Full alignments of legume cp genomes were performed using mVISTA program (Frazer et al., 2004) in Shuffle-LAGAN mode. Selected legume cp genomes were retrieved from NCBI: G. max (NC_7942), P. vulgaris (NC_9259), Cicer areitinum (NC_11163), V. radiata (NC_13843) and used as a reference.
The comparison of gene order between the chloroplast genomes of C. cajan, C. scarabaeoides, Arabidopsis thaliana (NC_000932), G. max (NC_7942), P. vulgaris (NC_9259), C. areitinum (NC_11163), V. radiata (NC_13843), and M. truncatula (NC_003119) was performed with MAUVE (Darling et al., 2004). Codon usage was calculated for all exons of protein-coding genes with CodonW 1.4.4. Base composition was calculated by DNA/RNA base composition calculator3.
RNA Editing Analysis
Predictive RNA Editor for Plants (PREP) suite4 was used to predict RNA editing sites (Mower, 2009). For the analysis, the cut-off value was set at 0.8. The PREP-cp program consists of 35 reference genes for predicting RNA editing sites in the chloroplast genomes. The editing sites were validated by mapping the transcriptome data (unpublished data) onto the DNA sequences from the chloroplast in CLC Genomics Workbench 7.5.1 (CLC Bio, Arhus, Denmark). The sites having more than 5X coverage (C–U) were considered as true editing changes.
Chloroplast microsatellites (cpSSRs) were identified in high quality sequence of C. scarabaeoides and C. cajan by using MISA5 perl script. The identified cpSSRs included mononucleotide repeats ≥ 8 bases, dinucleotides ≥ 10 bases (five repeats) and trinucleotides and tetranucleotides ≥ 12 bases (four and three repeats respectively), pentanucleotide ≥ 15 bases (3 repeats) and hexanucleotides ≥ 18 bases (3 repeats).
Results and Discussion
Chloroplast Genome Assembly
Roche-454 Sequencing of C. scarabaeoides and C. cajan chloroplast genomes from purified DNA generated about 496,972 and 498,603 reads respectively. Filtered reads (496,228 and 497,800) were used for de novo assembly using Newbler (v.2.6 454 Life Science). A total of 13,732 (N50, 900 bp) and 13,002 (N50, 889 bp) contigs from C. scarabaeoides and C. cajan were respectively obtained with size ranging from 200 to 79,709 bases. They were then organized by using G. max chloroplast as reference. The contigs with >80% matches were used to build a draft consensus. Finally, to fill gaps in the consensus, filtered reads were aligned to draft consensus and the sequence of the read-contig in the direction of the gap were compared. If there was an overlap of 10 bp or more, the two contigs were joined together. Using this strategy, we achieved a minimum coverage of 99.96% of the cp genome for the C. scarabaeoides and C. cajan chloroplast genome. The size of cp genomes of C. scarabaeoides and C. cajan was found to be 152,201 bp and 152,242 bp. Finally, the four junctions between IRs and LSC/SSC were confirmed and validated by PCR amplification.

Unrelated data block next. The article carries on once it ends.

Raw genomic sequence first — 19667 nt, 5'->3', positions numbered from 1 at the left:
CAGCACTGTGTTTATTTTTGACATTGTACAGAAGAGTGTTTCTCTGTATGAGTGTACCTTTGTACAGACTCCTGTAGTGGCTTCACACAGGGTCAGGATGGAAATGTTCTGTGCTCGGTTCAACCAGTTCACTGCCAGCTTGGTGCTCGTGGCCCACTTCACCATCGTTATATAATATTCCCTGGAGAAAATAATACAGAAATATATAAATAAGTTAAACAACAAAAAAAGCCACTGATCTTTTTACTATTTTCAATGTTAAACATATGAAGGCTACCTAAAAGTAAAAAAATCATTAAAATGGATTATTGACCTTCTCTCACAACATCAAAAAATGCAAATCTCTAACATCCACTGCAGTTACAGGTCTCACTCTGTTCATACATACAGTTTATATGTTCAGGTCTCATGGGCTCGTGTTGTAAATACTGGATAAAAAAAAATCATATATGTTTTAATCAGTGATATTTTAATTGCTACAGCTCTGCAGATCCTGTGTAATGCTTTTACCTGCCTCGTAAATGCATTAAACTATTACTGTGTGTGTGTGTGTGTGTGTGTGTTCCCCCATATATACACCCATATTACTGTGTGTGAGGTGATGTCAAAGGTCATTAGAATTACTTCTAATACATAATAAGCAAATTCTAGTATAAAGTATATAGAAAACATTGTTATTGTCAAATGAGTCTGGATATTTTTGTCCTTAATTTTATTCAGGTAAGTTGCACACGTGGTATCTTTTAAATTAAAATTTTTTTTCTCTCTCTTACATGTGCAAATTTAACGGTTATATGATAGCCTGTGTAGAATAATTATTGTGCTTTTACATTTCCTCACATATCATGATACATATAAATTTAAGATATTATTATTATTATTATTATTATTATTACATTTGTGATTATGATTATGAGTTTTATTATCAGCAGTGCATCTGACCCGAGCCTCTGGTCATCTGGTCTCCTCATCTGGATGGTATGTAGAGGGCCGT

Genome Content and Organization of the Pigeonpea Plastid Genome
The cp genomes of C. scarabaeoides and C. cajan are 152,201 bp and 152,242 bp in length respectively. It consists of a quadripartite structure with IRs of 25,402 bp separating 83,423 bp of LSC and 17,854 bp of SSC in C. scarabaeoides, while 25,398 bp of IR separates 83,455 bp of LSC and 17,871 bp of SSC in C. cajan (Figures 1, 2). The cp genome of C. scarabaeoides and C. cajan differs slightly from G. max (152,218 bp) and other legumes (V. radiata-151,271 bp; P. vulgaris-150,285 bp; C. arietinum-125,319 bp) in terms of size, (Supplementary Table S1).
Figure 1. Map of C. scarabaeoides plastid genome. Genes shown on the outside of the map are transcribed clockwise while the genes that are shown on the inside are transcribed counterclockwise. The innermost darker gray corresponds to GC content, whereas the lighter gray corresponds to AT content. Different genes are color coded. IR, inverted repeat; LSC, large single copy region; SSC, small single copy region. Pseudogenes are marked with “*.”
Figure 2. Map of C. cajan plastid genome. Genes shown on the outside of the map are transcribed clockwise while the genes that are shown on the inside are transcribed counterclockwise. The innermost darker gray corresponds to GC content, whereas the lighter gray corresponds to AT content. Different genes are color coded. IR, inverted repeat; LSC, large single copy region; SSC, small single copy region. Pseudogenes are marked with “*.”
Both plastid genomes contain 116 unique genes, which include 30 tRNA, 4 rRNA, 78 predicted protein coding genes and 5 peudogenes. The LSC region consists of 58 protein coding genes and SSC region consists of 13 protein coding genes in both genotypes. The tRNA coding genes represents 20 amino acids in both genotypes and are distributed throughout the genome, with one tRNA coding gene present in the SSC region, 22 in the LSC region and 7 in the IR region of both. For the 61 possible codons (excluding stop codon), 28 tRNAs exist in the cp genome of both genotypes. The trnT-GGU and trnM-CAU genes are duplicated in the LSC region of both cp genomes. Similar tRNA genes duplications have also been reported in the cp genome of Actinidia, black pine and green algae (Tsudzuki et al., 1994; Wakasugi et al., 1997; Yao et al., 2015). The IR region consists of 7 tRNA coding genes, 4 rRNA coding genes, 8 protein coding genes (rpl2, rpl23, ycf2, ndhB, rps7, rps12, orf42, and orf56) and 2 pseudogenes (ycf15 and ycf68) in both C. scarabaeoides and C. cajan (Table 1), thus these genes seem to be generally duplicated in the IR regions. Therefore, in total 138 genes are present in the cp genome of pigeonpea (Figures 1, 2). Trans-splicing is observed in rps12 gene with 5′ end exon present in the LSC region and the 3′ end exon duplicated and present in the IR region.
The average AT content of the cp genome is 66% for both genotypes (Table 2), which is found to be in similar range, reported for the legumes including G. max (64.63%) and C. arietinum (66.1%). Individually the AT content of the LSC and SSC regions is 68% and 72% in both C. scarabaeoides and C. cajan. The AT content of IR region is 58% in both and is consistent with findings for other cp genomes. The low AT content of the IR region may be due to the reduced presence of AT nucleotides in the four rRNA genes (rrn16, rrn23, rrn5, and rrn4.5) present in IR region. The increased sequence complexity of the IR regions may help in the stabilization of the genome as it has been reported in the past that the legume plastids which have lost one copy of IR are more prone to rearrangements as compared to those genomes which have retained the IR copy (Palmer and Thompson, 1982).